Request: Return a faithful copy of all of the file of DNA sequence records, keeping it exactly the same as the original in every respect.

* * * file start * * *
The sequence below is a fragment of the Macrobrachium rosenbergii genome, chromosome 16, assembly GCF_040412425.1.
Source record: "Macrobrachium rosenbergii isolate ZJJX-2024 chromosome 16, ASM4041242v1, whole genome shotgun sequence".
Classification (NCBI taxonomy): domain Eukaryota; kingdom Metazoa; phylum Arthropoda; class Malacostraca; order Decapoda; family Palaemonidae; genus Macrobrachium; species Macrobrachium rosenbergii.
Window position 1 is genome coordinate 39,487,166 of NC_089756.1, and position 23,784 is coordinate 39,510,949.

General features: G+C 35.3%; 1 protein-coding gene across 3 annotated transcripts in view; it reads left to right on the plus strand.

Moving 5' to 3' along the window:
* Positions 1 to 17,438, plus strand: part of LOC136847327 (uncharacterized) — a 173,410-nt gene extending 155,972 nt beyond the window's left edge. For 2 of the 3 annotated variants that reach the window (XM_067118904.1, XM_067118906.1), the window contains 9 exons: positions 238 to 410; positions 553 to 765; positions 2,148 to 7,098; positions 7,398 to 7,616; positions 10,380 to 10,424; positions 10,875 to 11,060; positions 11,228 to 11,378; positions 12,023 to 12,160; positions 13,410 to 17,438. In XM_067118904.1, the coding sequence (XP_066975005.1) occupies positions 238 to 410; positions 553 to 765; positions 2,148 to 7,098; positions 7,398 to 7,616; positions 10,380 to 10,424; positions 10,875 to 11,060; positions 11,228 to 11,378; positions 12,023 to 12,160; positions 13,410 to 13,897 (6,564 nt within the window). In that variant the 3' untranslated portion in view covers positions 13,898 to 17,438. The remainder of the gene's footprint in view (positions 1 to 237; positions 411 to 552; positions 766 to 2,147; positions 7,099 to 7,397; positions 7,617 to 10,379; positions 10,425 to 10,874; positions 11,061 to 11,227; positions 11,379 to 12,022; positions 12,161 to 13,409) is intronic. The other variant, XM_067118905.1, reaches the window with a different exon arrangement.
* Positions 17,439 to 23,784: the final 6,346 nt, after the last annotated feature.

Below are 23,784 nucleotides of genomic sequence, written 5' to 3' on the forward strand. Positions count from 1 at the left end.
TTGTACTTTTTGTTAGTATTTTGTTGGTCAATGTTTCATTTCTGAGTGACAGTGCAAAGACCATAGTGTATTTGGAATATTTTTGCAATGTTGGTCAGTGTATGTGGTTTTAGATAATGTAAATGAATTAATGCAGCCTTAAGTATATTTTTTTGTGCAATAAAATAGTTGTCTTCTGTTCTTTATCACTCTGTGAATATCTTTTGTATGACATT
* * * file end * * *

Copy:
The sequence below is a fragment of the Macrobrachium rosenbergii genome, chromosome 16, assembly GCF_040412425.1.
Source record: "Macrobrachium rosenbergii isolate ZJJX-2024 chromosome 16, ASM4041242v1, whole genome shotgun sequence".
Classification (NCBI taxonomy): domain Eukaryota; kingdom Metazoa; phylum Arthropoda; class Malacostraca; order Decapoda; family Palaemonidae; genus Macrobrachium; species Macrobrachium rosenbergii.
Window position 1 is genome coordinate 39,487,166 of NC_089756.1, and position 23,784 is coordinate 39,510,949.

General features: G+C 35.3%; 1 protein-coding gene across 3 annotated transcripts in view; it reads left to right on the plus strand.

Moving 5' to 3' along the window:
* Positions 1 to 17,438, plus strand: part of LOC136847327 (uncharacterized) — a 173,410-nt gene extending 155,972 nt beyond the window's left edge. For 2 of the 3 annotated variants that reach the window (XM_067118904.1, XM_067118906.1), the window contains 9 exons: positions 238 to 410; positions 553 to 765; positions 2,148 to 7,098; positions 7,398 to 7,616; positions 10,380 to 10,424; positions 10,875 to 11,060; positions 11,228 to 11,378; positions 12,023 to 12,160; positions 13,410 to 17,438. In XM_067118904.1, the coding sequence (XP_066975005.1) occupies positions 238 to 410; positions 553 to 765; positions 2,148 to 7,098; positions 7,398 to 7,616; positions 10,380 to 10,424; positions 10,875 to 11,060; positions 11,228 to 11,378; positions 12,023 to 12,160; positions 13,410 to 13,897 (6,564 nt within the window). In that variant the 3' untranslated portion in view covers positions 13,898 to 17,438. The remainder of the gene's footprint in view (positions 1 to 237; positions 411 to 552; positions 766 to 2,147; positions 7,099 to 7,397; positions 7,617 to 10,379; positions 10,425 to 10,874; positions 11,061 to 11,227; positions 11,379 to 12,022; positions 12,161 to 13,409) is intronic. The other variant, XM_067118905.1, reaches the window with a different exon arrangement.
* Positions 17,439 to 23,784: the final 6,346 nt, after the last annotated feature.

Below are 23,784 nucleotides of genomic sequence, written 5' to 3' on the forward strand. Positions count from 1 at the left end.
TTGTACTTTTTGTTAGTATTTTGTTGGTCAATGTTTCATTTCTGAGTGACAGTGCAAAGACCATAGTGTATTTGGAATATTTTTGCAATGTTGGTCAGTGTATGTGGTTTTAGATAATGTAAATGAATTAATGCAGCCTTAAGTATATTTTTTTGTGCAATAAAATAGTTGTCTTCTGTTCTTTATCACTCTGTGAATATCTTTTGTATGACATT